Research partnerships: collective intelligence
The more you bring together talents from different sources and backgrounds for an innovation project, the more chance you have of achieving interesting results. This is the principle of research and development projects. Michelin has been involved in these projects for decades and currently has 300 under way.
Research and Development (R&D) partnerships involve calling on expertise from outside the Company for developing innovative products and services. Their collaborative approach takes the opposite stance to the industrial secrecy of the 1970s and 1980s. Since the 1990s, there have been an increasing number of research partnerships in every field. There are two main forms:
- "Inbound" innovation aims to attract techniques and knowledge from other companies, start-ups or public entities on precise, common research topics
- "Outbound" innovation involves externalising the technological lessons learned by the company to expose them to as many people as possible. The aim is to come up with new applications.
Whatever form they take, these partnerships help to enhance the innovation process. Nowadays, Michelin knows how to make the most of these two kinds of open innovation. Our research programmes, on subjects including raw materials, processes and connected mobility, are supported by many partnerships, the aim being to offer products and services that are increasingly effective and adapted to each person’s needs.
BIOBUTTERFLY, TOMORROW'S GREEN BUTADIENE
A product of the petrochemical industry, butadiene is a compound primarily used to manufacture synthetic rubber and manufacturers around the world consume more than 10 million tonnes of it each year. In partnership with IFP Energies Nouvelles, établissement public de recherche dans l’énergie, et Axens, a leading player in the petrochemical industry, Michelin is developing an innovative technology for producing butadiene from biofuels. In this way, it will reduce the environmental impact of producing butadiene and secure supplies by freeing itself from its reliance on petroleum products.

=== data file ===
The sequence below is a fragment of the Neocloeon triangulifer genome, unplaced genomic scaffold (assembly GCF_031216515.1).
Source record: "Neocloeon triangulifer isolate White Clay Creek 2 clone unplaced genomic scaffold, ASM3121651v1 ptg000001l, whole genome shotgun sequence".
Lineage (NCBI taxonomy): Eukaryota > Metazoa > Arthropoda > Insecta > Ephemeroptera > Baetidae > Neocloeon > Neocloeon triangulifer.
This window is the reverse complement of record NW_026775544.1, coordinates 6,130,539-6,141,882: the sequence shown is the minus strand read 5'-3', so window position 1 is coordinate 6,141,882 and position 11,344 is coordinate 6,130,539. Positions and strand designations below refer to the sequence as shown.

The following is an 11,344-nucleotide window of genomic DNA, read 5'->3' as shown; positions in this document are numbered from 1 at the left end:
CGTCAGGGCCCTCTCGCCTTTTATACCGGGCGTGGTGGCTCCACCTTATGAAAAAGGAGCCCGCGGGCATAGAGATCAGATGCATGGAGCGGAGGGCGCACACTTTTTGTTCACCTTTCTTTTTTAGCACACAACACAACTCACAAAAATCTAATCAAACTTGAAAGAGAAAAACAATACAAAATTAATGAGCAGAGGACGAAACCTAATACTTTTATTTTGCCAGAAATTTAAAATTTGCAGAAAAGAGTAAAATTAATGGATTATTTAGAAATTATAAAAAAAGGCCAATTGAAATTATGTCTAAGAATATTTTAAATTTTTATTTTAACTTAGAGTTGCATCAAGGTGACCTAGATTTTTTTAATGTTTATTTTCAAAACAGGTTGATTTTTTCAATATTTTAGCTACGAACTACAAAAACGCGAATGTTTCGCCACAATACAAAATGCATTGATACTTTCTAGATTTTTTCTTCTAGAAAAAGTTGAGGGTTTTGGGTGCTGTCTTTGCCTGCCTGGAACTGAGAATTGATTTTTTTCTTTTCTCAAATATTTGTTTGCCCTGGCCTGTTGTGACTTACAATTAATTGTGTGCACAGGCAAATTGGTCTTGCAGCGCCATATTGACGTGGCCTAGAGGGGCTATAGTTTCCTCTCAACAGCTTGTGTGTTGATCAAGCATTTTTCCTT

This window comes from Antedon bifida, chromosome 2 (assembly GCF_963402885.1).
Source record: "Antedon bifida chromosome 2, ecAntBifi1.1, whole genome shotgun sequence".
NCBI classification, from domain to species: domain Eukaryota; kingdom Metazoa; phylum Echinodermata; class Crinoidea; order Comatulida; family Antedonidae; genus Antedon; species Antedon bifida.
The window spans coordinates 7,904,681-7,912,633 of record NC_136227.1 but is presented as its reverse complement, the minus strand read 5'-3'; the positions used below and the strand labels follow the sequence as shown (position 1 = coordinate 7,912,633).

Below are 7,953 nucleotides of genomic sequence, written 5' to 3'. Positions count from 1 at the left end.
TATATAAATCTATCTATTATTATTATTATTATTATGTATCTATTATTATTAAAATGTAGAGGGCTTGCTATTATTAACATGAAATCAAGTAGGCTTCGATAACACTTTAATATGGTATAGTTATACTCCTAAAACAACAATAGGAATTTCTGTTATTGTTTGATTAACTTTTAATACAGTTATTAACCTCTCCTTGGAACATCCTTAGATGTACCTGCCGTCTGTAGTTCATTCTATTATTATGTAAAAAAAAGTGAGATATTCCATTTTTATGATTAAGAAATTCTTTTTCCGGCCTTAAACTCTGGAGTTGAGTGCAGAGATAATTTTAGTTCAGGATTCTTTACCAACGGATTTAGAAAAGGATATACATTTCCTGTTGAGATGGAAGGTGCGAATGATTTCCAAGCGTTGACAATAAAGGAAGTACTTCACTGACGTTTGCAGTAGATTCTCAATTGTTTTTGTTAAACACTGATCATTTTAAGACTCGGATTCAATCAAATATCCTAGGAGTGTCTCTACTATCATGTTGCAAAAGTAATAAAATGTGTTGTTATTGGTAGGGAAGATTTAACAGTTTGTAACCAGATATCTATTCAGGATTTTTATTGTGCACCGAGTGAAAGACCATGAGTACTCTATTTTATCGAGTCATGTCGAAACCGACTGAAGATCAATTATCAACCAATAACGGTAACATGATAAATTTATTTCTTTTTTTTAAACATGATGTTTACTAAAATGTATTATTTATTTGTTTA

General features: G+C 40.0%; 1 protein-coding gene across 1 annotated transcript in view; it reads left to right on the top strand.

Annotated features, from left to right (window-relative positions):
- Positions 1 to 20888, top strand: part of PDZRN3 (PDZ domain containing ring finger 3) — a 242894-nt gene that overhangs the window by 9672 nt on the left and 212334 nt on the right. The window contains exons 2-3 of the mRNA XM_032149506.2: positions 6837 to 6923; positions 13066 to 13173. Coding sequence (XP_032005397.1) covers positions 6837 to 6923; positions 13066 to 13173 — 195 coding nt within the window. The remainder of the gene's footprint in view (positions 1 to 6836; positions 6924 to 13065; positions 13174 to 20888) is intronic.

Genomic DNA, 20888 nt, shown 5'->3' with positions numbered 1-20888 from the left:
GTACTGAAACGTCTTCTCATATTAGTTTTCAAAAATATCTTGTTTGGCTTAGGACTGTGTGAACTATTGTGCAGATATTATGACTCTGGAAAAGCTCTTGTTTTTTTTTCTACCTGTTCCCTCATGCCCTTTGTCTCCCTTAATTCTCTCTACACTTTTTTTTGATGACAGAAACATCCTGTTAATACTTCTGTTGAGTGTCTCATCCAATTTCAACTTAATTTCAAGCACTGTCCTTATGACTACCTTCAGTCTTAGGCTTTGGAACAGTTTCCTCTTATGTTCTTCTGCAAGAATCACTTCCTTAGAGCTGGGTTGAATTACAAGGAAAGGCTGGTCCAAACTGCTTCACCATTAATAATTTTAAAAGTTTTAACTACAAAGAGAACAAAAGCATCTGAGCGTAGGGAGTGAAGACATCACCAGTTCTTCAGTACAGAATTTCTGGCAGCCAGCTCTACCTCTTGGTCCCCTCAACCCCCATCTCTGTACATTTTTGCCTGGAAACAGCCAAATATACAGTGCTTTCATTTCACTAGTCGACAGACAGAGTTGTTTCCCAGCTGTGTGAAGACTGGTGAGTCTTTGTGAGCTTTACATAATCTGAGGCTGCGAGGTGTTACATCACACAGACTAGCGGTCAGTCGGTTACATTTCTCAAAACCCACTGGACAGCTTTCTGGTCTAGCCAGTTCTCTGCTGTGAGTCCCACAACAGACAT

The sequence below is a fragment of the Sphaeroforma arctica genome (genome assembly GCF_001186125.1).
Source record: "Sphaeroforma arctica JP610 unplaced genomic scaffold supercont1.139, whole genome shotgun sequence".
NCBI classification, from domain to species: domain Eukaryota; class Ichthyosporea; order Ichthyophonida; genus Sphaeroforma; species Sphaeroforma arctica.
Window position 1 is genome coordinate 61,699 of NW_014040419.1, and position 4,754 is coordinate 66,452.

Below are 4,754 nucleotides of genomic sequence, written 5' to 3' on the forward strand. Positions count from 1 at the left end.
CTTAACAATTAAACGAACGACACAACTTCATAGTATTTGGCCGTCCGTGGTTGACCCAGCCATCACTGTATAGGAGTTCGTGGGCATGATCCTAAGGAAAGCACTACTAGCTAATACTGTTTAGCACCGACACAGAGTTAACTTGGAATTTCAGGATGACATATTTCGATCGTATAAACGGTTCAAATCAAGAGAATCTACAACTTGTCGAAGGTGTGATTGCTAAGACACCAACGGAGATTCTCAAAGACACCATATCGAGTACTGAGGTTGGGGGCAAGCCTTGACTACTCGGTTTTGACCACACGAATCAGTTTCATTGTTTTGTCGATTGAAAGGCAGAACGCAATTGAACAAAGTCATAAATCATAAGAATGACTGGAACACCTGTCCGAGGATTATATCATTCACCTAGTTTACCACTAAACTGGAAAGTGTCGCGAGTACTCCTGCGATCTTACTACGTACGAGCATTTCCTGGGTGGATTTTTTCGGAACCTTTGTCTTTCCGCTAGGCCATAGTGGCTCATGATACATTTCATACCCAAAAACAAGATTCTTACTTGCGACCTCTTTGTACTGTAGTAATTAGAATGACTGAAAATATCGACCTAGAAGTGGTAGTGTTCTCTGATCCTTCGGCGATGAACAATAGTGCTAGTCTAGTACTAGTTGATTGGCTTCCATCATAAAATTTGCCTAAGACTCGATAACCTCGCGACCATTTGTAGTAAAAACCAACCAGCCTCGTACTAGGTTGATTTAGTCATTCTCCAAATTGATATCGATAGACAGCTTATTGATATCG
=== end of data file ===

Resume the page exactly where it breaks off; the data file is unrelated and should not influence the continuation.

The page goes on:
3 questions to Maude Portigliatti, Scientific Director and Coordinator of Research and Development Partnerships for the Michelin Group.
What does Michelin seek to achieve from a research partnership?
Original skills that complement our own and enrich our innovation! Partnerships are the perfect way to identify emerging technologies or mobilise a critical mass of appropriate resources, for a time and for a given topic, thus speeding up our research process.
As well as traditional collaborations with academic laboratories, customers and suppliers, we have recently expanded the scope of our partners to include recognised consulting experts, SMEs and start-ups for quick technological prototyping, as well as consortia that group together manufacturers and universities.
What are the keys to a successful research partnership?
Above all, you need to be convinced that there is more to gain from a collaboration than there is to lose. Open-mindedness and curiosity are therefore two essential qualities for incorporating ideas from outside. Furthermore, it is vital to have a crystal clear intellectual property policy from the outset and to construct a win-win approach with the partner.
How do research partnerships represent a strategic challenge for the Michelin Group?
We only have the tiniest part of the world’s available resources within the company itself! And many areas of strategic development, like the smart tyre for example, do not rely on our historical expertise. Tapping into external resources allows us to take a new approach by giving us access to a network of excellence and unique tools and methods.
We have multiplied the number of R&D partnerships we have by 5 in just a few years. They are now essential tools for increasing the power and speed of innovation and contribute significantly to the Group’s profitable growth.